Tech & Innovation: What Sustainability Will Mean This 2021 and Beyond

professor teaching sustainability

Markets and Markets postulates that the intelligent industrial systems (Industry 4.0) market will enjoy a compound annual growth rate of 16.9% to hit a ceiling-high of $156.6B by the year 2024. As Markets and Markets further highlights, this will require ensuring success in individual segments of the market. The critical components here include industrial robotics, artificial intelligence, the internet of things, 3D printing, and 5G.

However, to a great extent, optimizing industrial processes and machine performance alone will not do.

Sustainability for success

The success of this market plugs firmly into embracing technology to speed up the development processes of state-of-the-art equipment and advanced industrial processes. However, with the COVID-19 pandemic maiming national economies globally, there will be more to do to achieve this success. It is time for industry leaders to put aside their differences.

Sustainable market success will call for all stakeholders joining hands to create technologies and push for legislation that will hasten the industry’s growth. Besides developing disruptive technologies, tech and innovation investment should also even embrace further investing in life insurance and strategic business planning. Still, human resource is the lifeblood of business success.

Focusing on skill equipping

In recent past years, there has been a massive shift to reduce human resources across industries, and the intelligent industrial systems market was not any different. Automatic industrial equipment and systems have been gradually taking the place of human resources. And, yes, that increased companies’ throughput and financial returns.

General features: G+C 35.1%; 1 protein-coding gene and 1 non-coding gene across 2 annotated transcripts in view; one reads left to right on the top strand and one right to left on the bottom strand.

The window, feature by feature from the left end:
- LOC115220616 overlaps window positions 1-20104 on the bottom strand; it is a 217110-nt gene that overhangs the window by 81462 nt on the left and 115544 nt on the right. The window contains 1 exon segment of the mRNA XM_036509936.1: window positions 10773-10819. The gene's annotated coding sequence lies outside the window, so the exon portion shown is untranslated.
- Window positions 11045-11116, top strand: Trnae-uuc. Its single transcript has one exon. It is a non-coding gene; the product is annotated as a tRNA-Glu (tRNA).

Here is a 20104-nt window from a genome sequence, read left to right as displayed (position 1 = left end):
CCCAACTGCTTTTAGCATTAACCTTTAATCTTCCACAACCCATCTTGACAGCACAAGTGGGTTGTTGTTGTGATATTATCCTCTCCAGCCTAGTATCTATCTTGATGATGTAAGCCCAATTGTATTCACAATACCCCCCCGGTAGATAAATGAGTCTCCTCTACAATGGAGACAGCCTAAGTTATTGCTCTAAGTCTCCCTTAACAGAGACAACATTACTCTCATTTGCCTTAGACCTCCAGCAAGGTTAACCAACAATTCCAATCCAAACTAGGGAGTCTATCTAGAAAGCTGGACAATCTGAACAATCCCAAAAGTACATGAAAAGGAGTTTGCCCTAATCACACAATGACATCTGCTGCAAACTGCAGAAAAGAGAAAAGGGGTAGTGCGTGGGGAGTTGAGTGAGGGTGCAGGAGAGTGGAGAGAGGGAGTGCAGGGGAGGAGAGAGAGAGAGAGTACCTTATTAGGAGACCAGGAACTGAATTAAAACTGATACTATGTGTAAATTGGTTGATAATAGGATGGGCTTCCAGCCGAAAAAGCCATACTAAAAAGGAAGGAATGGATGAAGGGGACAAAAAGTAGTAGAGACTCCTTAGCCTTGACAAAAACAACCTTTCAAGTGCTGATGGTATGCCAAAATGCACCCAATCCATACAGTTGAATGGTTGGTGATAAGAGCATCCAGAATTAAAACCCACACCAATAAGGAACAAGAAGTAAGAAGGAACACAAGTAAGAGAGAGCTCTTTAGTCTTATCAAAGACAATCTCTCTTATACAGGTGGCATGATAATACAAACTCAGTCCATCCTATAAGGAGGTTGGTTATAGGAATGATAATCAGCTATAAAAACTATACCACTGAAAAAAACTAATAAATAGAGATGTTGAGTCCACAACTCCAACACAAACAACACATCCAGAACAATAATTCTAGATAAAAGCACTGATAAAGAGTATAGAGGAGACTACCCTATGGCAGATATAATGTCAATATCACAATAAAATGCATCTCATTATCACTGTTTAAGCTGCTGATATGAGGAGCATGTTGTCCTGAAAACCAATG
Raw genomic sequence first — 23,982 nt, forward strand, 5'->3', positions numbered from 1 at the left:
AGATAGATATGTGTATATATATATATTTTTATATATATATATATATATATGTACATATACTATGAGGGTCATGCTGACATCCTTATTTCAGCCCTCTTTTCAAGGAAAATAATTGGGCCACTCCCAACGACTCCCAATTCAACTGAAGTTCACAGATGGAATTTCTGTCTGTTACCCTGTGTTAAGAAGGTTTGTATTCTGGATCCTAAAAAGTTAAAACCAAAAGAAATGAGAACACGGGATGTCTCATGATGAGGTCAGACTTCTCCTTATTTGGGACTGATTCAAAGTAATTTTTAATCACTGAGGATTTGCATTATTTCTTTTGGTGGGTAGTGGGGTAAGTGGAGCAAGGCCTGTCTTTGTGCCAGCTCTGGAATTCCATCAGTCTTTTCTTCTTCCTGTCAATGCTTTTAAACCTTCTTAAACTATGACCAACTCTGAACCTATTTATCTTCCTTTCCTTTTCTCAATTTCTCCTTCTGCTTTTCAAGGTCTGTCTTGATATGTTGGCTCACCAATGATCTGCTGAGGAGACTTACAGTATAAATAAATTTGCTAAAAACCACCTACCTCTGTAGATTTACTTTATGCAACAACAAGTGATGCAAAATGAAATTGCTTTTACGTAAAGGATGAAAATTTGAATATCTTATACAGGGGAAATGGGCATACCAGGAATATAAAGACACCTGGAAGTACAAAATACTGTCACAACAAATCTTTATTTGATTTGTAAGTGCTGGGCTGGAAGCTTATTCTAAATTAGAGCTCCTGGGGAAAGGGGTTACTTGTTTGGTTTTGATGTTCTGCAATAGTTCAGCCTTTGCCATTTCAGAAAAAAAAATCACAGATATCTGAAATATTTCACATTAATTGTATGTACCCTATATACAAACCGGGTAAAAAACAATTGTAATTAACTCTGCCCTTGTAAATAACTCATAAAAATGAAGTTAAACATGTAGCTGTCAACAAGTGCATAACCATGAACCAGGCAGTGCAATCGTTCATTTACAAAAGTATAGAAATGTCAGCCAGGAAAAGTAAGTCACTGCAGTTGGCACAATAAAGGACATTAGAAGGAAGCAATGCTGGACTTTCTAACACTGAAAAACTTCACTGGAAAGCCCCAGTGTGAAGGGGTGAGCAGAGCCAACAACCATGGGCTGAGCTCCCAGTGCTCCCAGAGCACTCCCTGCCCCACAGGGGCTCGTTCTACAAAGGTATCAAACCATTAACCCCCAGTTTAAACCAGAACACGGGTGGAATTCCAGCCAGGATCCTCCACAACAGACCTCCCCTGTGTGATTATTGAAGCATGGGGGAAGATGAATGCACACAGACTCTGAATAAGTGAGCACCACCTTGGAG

However, irrespective of using intelligent systems, the next phase of the industry’s success will depend much on how to analyze and utilize the collected data to improve future industrial solutions.

The place of human resource in Industry 4.0

To a great extent, the analysis and utilization of machine-collected data will require human personnel. Yes, human resources to model the most profitable and sustainable solutions for sustainable market success. Installation, inspection, and maintenance of these new industrial technologies are also labor-intensive. This move does not mean downscaling input of innovation and using technologically-advanced equipment.

However, stakeholders should also invest more in human resources and equipping them with the necessary skills to drive the industry into a tremendous success.

skills for people

Focusing on better manufacturing

Sustainability in the intelligent industrial systems sector will demand more of quality than quantity in all equipment and their accessories adjuncts. That will mean integrating energy-saving technologies and using renewable energy and improving efficiency. It will also be crucial to emphasize the standardization of every equipment product to ensure compatibility across brands irrespective of the application.

Conclusion: Beyond normalcy

Bouncing back from the adverse socio-economic effects of the COVID-19 pandemic will require a complete turnaround from normality for the intelligent industrial systems market to reflect the projected growth rate. Normalcy would have been to continue investing in automatic industrial systems over human resources. Also, that would mean feeding into the competition with varying technologies as many as there are industry leaders and avoiding revising industry regulations.

Going forward, it will be pertinent to prioritize the input of human resource in developing much more advanced industrial equipment and related technologies, and monitoring to optimize their performance. Also, it will require having industry regulations insist on life insurance investment to cover human resources. Equally, they should insist on manufacturing economical industrial machinery and accessories with an emphasis on using renewable energy and reducing energy consumption.

About Sarah Bennett 422 Articles
Sarah is a highly experienced legal advisor and freelance writer. She specializes in assisting tech companies with the complexities of the law and providing useful information to the public through her writing.